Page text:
Use the discount code NATURE5 for $5 off an Ultimate Naturalist Library membership!
This is the season for planning your garden whether it’s a flower garden or a vegetable garden. Anticipating the colorful flowers, the delicious tasting fruits, and the many hours of happily tending the garden is more than half the fun in my opinion. Paging through seed catalogs or scrolling your favorite gardening sites online can fill your cold winter days with pleasant thoughts of things to come.
I’ve already started my garden planning for the year and put in my seed order to Renee’s Garden Seeds. If you’ve been following my blog for any length of time, you already know that I love this seed company. I always have great results from their products and they are my go to place to purchase seeds for the garden.
Because of our short growing season here in Central Oregon (less than 60 days), our garden is mostly flowers now and not veggies. But, I have decided to try a green bean and broccoli raab crop this year as an experiment. I will keep you posted on our results.
Chocolate Daisy – This is an old favorite that I want to try this year in our new garden box. (It does have the fragrance of chocolate!)
I am eagerly awaiting their arrival! It will be a while before I can actually plant them, but I can dream about the warm summer afternoons in the garden while I wait.
Maybe you would like to start dreaming and planning for your summer flower garden nature studies. I have completely updated my chart of garden flower topics from the Handbook of Nature Study. Each flower has an Outdoor Hour Challenge associated with it on the website and an ebook with notebook pages to use for your study. Use the links in the chart to decide on which flowers you will study this summer!
Ultimate Naturalist Library members have access to all the ebooks required. If you’d like to purchase an annual membership, click the link above and then use the discount code NATURE5 to receive $5 off your membership.
All memberships are valid for one year after your purchase. The library of ebooks, the newsletters, and all the printables will be only a few clicks away.
For those of you following the Ambleside Online nature schedule, the spring topic is garden flowers and weeds. Please feel free to combine your nature study with the Outdoor Hour Challenges found in the archives.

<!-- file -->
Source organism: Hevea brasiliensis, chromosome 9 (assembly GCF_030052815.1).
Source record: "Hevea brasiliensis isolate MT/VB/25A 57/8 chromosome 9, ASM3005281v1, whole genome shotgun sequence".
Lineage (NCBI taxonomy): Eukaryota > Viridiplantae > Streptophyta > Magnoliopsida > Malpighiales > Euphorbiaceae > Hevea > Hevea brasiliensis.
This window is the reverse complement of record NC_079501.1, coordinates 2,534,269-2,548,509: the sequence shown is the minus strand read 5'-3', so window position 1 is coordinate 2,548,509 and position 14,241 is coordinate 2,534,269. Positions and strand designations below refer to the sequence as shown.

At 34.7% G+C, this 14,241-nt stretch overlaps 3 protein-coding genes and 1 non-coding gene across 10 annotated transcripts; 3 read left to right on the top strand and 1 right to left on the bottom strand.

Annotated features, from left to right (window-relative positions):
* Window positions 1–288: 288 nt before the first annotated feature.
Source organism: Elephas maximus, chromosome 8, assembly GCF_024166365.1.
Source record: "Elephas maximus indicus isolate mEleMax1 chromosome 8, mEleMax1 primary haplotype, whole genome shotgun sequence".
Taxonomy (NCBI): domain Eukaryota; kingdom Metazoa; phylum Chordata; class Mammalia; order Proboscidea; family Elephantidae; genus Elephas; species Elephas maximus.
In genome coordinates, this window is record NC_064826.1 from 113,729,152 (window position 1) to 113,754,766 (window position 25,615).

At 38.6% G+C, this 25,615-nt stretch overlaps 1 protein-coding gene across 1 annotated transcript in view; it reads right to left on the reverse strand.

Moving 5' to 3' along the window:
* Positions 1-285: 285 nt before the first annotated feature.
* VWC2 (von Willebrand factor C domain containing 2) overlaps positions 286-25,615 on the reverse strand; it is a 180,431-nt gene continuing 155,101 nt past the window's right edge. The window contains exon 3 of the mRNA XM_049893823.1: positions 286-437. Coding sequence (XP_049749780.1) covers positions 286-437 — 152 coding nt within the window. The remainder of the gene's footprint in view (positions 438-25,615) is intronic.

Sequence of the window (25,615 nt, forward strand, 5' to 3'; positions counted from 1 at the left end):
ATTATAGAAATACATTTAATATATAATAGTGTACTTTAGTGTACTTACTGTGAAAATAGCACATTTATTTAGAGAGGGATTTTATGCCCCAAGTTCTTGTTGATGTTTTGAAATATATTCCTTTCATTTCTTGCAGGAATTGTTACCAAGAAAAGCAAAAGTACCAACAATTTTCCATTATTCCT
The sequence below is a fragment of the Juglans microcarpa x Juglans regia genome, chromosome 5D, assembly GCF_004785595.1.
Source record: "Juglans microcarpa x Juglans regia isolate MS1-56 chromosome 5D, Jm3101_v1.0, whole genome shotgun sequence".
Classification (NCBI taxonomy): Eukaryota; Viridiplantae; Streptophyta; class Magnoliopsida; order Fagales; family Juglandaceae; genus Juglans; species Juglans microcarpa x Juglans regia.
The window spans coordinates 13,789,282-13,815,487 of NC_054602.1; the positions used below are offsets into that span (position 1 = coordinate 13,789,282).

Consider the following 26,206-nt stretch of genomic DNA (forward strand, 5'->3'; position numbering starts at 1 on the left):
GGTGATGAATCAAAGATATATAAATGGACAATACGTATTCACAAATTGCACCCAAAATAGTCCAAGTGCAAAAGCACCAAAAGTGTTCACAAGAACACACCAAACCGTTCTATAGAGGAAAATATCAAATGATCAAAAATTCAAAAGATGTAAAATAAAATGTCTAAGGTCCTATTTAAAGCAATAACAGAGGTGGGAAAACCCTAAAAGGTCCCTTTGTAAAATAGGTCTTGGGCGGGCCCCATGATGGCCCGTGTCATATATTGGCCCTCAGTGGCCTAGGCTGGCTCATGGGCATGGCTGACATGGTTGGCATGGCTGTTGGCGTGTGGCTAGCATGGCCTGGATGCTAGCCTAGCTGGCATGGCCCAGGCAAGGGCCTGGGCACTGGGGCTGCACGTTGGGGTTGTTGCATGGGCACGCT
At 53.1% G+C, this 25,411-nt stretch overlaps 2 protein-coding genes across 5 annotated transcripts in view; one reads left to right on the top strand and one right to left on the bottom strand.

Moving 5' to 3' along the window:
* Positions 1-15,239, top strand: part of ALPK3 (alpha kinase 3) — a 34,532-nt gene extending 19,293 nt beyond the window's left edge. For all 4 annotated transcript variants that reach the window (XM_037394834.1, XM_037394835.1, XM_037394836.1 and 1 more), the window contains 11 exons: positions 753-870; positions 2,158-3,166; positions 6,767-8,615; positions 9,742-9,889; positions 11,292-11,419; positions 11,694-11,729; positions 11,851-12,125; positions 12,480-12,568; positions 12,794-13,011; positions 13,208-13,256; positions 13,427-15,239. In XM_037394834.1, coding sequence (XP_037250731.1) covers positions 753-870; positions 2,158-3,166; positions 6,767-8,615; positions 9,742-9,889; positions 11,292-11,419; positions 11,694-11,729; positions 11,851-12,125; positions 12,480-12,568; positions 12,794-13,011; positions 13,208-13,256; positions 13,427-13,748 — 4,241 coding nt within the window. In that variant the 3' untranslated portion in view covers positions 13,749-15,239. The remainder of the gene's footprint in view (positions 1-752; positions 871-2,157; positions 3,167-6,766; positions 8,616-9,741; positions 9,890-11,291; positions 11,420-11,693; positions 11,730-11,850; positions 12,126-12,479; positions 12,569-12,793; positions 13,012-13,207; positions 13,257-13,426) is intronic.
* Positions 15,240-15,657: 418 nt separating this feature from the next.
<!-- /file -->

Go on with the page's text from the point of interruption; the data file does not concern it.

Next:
The story of how I decided to create a more wildlife friendly backyard started a long time ago.
I grew up in a world of manicured lawns and formal flower beds that required a lot of care and attention.
Purchasing our first home back in California, we were happy to be able to afford a plot of land that had a large yard with front yard and backyard lawns and bare ground that had potential for flowers and vegetables in the garden. But in those days, I hadn’t awakened my desire to garden for wildlife, only human needs.
Fast forward a few years, we started to homeschool and to spend lots more time in our own yard. Homeschooling introduced us to nature study and I was drawn to Charlotte Mason’s philosophy of encouraging lots of outdoor time for children. While my boys played outside in our backyard, I haphazardly planted more pollinator friendly plants and trees as a way to create a space where we had some things to observe and learn about together.
Then we made more radical changes by completely removing our front yard lawn and replacing it with native plants and adding additional food and water sources for the birds and other animal visitors. We were creating a more wildlife friendly habitat.
Then we moved to Central Oregon and its harsher environment. We experienced the truly cold and snowy winter climate and the dry, dry, dry high desert climate in the summer. It was a bit of an adjustment to learn what would thrive in our new yard and what sorts of wildlife we needed to accommodate.
The process has been enjoyable and interesting. It takes patience and a little effort but creating a wildlife friendly habitat is worth all the energy.
Wildlife will come to you!
My husband says it’s a case of “if you build it, they will come”. This truly has been our experience.
There have been doubters in our circle of friends. We’ve had people question our choices from time to time, but once we explain why we plant certain things or leave certain plants/weeds to grow, they better understand that we really do have a plan.
My hope is that you will consider creating a wildlife garden of your own. I assure you that you don’t need a lot of land, a lot of money, or any special knowledge in order to be successful.
Think of the process as a way to invite nature right up to your doorstep.
Assess Your Yard and Make a Plan (make a headline)
Make an assessment of what you already have available in your yard. You can use either of the printables below to get started. Ask your children to help you make an inventory of what may already be working for wildlife.
Would you like a free printable plan for creating your own wildlife habitat? I created one for you to use as you assess your yard for the four elements you’ll need to become certified.
Brainstorm Ideas About Who You Would Like to Visit Your Yard
After you assess your yard, create a list of what you’d like to invite into your habitat. Your children may need some guidance in making a reasonable list of things that may come to visit.
Here are some ideas: butterflies, birds, ladybugs, bees, frogs and toads, squirrels.
My next post will help you create a plan to attract wildlife to your yard by planting and creating the habitat that will entice them to visit and stay awhile.